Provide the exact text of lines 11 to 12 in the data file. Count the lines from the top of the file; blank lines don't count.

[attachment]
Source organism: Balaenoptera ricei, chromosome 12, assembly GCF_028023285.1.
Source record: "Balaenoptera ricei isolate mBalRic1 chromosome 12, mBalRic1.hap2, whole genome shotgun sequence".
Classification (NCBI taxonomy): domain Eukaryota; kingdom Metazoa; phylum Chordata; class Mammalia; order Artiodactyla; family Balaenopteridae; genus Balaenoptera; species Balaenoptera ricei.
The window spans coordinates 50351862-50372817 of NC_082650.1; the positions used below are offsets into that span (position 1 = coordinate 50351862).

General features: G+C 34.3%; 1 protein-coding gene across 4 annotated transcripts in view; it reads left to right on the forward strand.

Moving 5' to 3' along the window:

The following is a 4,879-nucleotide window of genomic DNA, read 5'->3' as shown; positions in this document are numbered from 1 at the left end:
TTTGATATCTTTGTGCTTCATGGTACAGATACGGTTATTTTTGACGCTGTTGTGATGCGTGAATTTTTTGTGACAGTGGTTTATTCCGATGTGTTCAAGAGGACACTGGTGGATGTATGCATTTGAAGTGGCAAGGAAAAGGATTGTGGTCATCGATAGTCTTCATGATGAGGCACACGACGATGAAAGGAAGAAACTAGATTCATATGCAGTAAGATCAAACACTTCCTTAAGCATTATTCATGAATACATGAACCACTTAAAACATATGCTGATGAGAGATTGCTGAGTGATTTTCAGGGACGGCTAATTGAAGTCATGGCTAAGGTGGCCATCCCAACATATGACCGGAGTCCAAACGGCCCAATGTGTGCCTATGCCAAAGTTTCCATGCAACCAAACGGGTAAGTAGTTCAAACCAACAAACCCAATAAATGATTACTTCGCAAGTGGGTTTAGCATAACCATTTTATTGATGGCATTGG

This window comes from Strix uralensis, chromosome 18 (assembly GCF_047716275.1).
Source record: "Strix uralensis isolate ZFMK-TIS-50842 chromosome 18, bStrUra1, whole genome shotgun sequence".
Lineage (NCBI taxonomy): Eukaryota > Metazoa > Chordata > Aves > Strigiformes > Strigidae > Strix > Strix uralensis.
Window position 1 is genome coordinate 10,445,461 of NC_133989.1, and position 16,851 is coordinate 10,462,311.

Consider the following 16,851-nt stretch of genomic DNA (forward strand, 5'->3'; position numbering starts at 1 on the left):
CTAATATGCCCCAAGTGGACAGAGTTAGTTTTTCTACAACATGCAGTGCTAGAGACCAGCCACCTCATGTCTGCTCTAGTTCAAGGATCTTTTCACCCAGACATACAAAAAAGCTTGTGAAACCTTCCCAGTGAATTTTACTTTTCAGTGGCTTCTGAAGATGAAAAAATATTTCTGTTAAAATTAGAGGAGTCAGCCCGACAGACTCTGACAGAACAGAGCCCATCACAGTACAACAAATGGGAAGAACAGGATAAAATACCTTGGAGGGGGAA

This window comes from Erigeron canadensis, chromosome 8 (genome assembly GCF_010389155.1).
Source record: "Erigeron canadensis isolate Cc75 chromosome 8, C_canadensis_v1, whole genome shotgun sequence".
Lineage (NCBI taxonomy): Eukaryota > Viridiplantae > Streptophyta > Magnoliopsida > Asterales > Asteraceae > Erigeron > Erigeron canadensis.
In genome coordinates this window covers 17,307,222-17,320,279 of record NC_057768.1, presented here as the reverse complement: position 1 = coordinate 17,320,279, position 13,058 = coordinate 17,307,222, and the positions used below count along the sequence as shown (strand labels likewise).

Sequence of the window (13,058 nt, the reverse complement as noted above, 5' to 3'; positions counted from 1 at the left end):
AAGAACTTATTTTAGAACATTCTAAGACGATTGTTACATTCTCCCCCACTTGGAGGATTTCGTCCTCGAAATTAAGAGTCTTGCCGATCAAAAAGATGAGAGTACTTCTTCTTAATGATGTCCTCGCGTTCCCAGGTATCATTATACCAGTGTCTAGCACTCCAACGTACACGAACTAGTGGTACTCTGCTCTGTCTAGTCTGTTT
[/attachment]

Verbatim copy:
Lineage (NCBI taxonomy): Eukaryota > Metazoa > Chordata > Aves > Strigiformes > Strigidae > Strix > Strix uralensis.
Window position 1 is genome coordinate 10,445,461 of NC_133989.1, and position 16,851 is coordinate 10,462,311.